Album Review // WOES ‘Awful Truth’
Expanding their sound and blurring the lines between pop punk and hip hop, the Scottish band releases their debut album Awful Truth.
Awful Truth follows their EP Self Help, which launched Woes into the public eye and landed them support slots for Frank Carter, State Champs and Seaway, and brought them to festivals like Download and Slam Dunk. The band’s new 10-track album will likely only see them grow more, selling out more venues and landing bigger tours.
The record opens with just over a minute and a half electronic synth-pop track named Boy. It serves to slowly lead us into the album, the electronic rhythm flows into heavy guitars, and back to silence. Fake Friends is second, quickly proving that, at the core, Woes are a pop punk formation. A track about cutting fake friends out of your life and not putting up with anyone’s bullshit, it’s immediately clear that Awful Truth is a deeply personal record for the band.
Fancy seems a little more lighthearted than Fake Friends. It’s an upbeat song about convincing someone you like to take a chance on you. The upbeat vibe of the song is reflected in their cheesy green screen music video, proving that they take their sound more seriously than themselves.
Money Shoe, the album’s lead single, is arguably closest to the personal theme of the album. “Girl, I know we’re broke right now, but I’m comin’ up soon I promise, put gold on you” lead singer DJ sings. As DJ says about the album: “On the one hand, we’re doing all these insane things, seeing all of our hard work start to pay off, meeting all these people that love our music. But on the other hand, we’re broke, it’s taking a huge toll on our relationships back home, having to take huge periods of time off work unpaid… Luke had to quit his job at one point, no savings, no real backup plan. And the record talks about both sides of the coin.”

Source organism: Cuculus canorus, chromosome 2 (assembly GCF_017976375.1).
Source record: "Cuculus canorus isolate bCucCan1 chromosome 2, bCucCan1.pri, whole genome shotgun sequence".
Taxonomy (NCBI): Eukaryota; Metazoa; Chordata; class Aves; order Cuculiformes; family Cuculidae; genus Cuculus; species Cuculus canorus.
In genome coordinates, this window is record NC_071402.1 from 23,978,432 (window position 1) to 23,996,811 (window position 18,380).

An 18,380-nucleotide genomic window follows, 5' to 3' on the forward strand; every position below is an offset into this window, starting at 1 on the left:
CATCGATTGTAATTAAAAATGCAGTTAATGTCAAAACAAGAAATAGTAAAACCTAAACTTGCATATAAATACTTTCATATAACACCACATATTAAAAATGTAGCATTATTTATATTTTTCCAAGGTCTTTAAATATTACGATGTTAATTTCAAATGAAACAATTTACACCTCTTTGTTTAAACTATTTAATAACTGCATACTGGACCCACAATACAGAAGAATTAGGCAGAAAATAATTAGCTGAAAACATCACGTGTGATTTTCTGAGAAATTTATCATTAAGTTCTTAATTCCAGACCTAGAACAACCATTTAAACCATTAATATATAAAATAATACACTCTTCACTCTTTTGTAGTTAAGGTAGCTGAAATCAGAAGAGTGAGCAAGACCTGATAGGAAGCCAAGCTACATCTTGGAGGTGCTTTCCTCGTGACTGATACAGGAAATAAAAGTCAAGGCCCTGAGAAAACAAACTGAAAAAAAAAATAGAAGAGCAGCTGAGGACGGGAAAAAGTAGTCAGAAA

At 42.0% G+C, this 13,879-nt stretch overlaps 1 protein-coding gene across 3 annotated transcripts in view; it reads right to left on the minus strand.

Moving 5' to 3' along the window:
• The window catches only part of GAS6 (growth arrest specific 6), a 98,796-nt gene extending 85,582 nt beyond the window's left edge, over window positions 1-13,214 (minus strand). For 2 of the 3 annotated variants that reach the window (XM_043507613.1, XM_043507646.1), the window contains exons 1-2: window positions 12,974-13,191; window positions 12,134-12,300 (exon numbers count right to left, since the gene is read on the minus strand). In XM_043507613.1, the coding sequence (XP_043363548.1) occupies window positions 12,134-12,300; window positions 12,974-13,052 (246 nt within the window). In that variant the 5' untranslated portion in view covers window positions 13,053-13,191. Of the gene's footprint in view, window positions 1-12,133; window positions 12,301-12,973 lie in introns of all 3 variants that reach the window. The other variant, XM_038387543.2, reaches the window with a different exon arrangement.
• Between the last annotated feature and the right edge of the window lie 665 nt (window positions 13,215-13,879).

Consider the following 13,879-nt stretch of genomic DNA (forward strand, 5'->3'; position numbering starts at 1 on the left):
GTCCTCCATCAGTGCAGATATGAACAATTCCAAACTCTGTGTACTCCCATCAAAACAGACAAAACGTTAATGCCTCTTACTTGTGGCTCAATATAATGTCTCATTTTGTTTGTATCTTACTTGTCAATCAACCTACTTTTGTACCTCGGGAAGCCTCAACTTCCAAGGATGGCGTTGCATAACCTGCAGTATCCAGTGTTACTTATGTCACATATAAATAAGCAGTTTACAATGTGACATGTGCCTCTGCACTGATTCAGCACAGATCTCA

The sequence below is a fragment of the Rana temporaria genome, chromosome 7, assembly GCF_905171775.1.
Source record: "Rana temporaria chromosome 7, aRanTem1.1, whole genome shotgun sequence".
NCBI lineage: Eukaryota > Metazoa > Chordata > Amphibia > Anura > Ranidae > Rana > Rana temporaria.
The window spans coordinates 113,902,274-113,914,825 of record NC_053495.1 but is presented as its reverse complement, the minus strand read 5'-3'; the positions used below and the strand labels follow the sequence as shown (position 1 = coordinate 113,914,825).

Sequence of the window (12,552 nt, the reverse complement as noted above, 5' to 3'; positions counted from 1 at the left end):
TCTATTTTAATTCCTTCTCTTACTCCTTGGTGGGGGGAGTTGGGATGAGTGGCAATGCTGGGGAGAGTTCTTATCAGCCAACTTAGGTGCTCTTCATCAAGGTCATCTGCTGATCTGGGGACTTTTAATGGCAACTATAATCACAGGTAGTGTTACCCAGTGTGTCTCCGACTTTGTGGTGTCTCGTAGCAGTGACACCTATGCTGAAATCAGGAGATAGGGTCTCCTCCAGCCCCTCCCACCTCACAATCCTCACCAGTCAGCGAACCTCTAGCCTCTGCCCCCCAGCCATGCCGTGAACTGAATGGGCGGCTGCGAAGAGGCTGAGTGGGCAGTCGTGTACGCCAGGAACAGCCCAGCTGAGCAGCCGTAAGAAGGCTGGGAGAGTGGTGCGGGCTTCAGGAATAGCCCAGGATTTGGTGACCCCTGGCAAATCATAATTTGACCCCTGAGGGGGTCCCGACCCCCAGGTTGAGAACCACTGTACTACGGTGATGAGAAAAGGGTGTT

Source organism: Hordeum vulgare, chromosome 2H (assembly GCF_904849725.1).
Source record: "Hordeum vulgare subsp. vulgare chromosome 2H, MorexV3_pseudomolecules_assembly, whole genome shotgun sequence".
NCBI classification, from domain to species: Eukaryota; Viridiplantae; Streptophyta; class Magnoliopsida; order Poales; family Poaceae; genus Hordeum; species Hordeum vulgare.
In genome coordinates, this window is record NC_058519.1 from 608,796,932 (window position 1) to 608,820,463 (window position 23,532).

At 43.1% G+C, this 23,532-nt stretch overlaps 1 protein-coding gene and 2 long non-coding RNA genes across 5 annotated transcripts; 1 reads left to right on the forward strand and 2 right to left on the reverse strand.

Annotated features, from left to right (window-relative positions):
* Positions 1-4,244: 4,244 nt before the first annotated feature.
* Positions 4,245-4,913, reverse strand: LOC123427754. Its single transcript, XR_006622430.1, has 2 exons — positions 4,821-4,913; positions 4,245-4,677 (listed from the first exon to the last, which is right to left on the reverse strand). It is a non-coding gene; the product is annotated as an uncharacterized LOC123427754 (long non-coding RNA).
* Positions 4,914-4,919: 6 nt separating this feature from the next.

Money Shoe is a testament to how Woes manage to combine the relaxing vibes of R&B and the power of pop punk, all the while sticking to their theme. This theme goes straight though to catchy title track Awful Truth. As the band remarks: “It tells the story of leaving a relationship that has been good in the past, but isn’t any more… The cathartic feeling of knowing that you’ve moved on, and you don’t want to go back.”
Track six, Suburbs, lyric-wise also deals with moving on from a relationship, singing that even though they let someone go, they still love them. It’s less hostile than Awful Truth, and shows heartbreak in a different way. A similar way as in Mess, the beautiful seventh track.
Cross brings back the electronic track, creating an R&B vibe unlike any of the other songs on the album. It’s an interesting shift and one that shows what Woes are capable of. Gone Forever seems to continue in this vibe, until loud guitars rip through around the fifteen second mark. The album closes with Ugly, their instrumentally most complex song.
The awful truth referred to on the album is the fact that you can’t stick by people forever when they’re not right for you. Both relationships and in friendships. Sometimes you have to let things go in order to move on. Woes have managed to capture this feeling on their album and prove that they can transcend genres in doing so.